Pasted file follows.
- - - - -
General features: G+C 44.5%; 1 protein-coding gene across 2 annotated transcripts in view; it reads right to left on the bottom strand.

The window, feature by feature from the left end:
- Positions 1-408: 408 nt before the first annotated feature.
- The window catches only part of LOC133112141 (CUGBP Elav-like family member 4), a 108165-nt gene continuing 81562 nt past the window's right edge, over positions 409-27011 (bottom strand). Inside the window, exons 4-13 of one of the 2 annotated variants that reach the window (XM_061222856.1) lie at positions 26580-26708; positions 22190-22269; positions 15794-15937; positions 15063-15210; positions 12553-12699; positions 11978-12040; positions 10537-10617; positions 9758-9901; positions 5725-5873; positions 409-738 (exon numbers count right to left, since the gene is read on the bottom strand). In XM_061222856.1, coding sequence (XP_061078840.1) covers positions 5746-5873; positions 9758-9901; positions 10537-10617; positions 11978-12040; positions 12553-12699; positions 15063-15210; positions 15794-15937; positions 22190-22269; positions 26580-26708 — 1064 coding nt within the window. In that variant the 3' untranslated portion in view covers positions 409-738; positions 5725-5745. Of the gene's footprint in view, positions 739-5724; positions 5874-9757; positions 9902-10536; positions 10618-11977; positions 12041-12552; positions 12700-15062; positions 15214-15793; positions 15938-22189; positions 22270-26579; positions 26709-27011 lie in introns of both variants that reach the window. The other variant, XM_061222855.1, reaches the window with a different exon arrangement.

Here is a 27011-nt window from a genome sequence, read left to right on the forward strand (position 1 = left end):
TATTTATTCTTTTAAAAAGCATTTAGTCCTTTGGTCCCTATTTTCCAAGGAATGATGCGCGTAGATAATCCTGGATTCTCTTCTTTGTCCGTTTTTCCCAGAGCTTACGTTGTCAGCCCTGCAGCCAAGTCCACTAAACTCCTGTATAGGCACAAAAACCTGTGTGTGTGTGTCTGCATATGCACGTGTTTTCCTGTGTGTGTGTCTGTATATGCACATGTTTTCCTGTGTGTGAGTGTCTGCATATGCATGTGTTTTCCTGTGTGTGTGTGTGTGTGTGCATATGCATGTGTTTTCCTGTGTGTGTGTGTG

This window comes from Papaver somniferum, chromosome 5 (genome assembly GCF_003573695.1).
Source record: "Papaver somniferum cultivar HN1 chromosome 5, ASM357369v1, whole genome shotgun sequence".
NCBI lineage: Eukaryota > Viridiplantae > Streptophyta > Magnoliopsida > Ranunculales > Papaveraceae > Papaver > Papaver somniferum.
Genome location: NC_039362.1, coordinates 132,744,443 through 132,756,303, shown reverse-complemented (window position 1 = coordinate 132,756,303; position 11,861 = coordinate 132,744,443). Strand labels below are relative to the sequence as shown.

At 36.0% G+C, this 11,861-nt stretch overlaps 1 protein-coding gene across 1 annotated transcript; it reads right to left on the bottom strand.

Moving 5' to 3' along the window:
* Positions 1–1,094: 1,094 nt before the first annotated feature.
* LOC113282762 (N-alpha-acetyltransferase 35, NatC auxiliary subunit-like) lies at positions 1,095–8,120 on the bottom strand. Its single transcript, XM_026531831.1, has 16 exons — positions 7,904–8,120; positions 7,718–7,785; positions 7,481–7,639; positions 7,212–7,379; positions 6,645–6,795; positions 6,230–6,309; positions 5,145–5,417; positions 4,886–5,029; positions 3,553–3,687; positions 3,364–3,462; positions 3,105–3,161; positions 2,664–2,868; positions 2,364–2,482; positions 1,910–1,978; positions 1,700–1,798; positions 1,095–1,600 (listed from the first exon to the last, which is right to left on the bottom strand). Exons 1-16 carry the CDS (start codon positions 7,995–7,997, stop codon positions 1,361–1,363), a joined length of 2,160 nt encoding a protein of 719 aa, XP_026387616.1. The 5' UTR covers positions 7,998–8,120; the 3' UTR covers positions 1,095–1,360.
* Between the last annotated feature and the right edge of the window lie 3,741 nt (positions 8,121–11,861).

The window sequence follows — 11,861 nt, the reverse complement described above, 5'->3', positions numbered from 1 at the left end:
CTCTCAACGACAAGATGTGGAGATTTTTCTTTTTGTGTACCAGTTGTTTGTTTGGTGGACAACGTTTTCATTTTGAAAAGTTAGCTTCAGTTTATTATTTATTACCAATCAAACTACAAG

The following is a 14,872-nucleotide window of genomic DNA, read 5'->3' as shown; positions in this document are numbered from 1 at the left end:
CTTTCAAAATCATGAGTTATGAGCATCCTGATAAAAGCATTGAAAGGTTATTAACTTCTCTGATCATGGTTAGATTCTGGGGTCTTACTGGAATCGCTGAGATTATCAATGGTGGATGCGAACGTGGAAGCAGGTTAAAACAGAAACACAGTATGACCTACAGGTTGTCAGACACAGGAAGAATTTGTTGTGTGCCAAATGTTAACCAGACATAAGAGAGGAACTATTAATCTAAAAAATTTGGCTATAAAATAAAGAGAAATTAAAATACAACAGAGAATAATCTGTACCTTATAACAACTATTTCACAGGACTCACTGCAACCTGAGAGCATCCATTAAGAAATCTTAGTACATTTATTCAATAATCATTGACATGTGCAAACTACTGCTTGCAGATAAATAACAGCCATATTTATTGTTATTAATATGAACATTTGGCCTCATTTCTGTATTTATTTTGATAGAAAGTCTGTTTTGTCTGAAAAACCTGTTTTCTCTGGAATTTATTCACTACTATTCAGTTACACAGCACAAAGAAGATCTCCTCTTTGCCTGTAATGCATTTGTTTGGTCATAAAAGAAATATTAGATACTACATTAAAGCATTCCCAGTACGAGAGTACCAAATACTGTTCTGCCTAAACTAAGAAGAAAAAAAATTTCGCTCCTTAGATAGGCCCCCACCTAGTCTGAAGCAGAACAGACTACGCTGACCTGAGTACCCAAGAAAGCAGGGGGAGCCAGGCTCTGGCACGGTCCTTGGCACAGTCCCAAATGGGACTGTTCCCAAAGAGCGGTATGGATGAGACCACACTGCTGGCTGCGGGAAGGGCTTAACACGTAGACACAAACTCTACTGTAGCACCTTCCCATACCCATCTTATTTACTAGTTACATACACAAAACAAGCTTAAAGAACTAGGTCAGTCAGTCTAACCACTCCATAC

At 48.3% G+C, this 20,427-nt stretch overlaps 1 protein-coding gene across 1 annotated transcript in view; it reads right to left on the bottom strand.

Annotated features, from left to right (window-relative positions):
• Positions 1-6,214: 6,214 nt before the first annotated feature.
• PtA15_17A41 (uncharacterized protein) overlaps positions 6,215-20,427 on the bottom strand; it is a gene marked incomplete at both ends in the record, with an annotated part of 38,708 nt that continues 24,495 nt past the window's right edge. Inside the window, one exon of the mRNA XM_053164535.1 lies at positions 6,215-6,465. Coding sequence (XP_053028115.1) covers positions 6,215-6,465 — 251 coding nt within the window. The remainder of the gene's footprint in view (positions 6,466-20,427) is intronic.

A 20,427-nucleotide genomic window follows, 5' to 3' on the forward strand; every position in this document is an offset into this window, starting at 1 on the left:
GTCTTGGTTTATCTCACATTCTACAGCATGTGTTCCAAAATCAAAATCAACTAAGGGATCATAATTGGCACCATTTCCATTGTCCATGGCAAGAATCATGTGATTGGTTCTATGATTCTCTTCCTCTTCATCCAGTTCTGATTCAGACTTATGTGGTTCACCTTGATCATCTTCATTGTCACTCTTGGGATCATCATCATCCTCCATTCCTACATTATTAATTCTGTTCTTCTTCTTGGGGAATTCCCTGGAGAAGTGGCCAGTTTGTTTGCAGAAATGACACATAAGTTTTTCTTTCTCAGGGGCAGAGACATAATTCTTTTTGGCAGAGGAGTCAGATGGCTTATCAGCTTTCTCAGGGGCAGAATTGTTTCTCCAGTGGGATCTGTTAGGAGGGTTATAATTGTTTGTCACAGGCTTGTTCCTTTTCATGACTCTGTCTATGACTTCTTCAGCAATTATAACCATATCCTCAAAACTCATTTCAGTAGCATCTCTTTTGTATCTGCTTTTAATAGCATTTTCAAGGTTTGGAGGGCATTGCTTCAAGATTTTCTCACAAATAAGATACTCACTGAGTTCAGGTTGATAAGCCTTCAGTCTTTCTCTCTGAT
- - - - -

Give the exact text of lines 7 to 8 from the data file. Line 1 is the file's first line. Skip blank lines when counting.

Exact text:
This window comes from Papaver somniferum, chromosome 5 (genome assembly GCF_003573695.1).
Source record: "Papaver somniferum cultivar HN1 chromosome 5, ASM357369v1, whole genome shotgun sequence".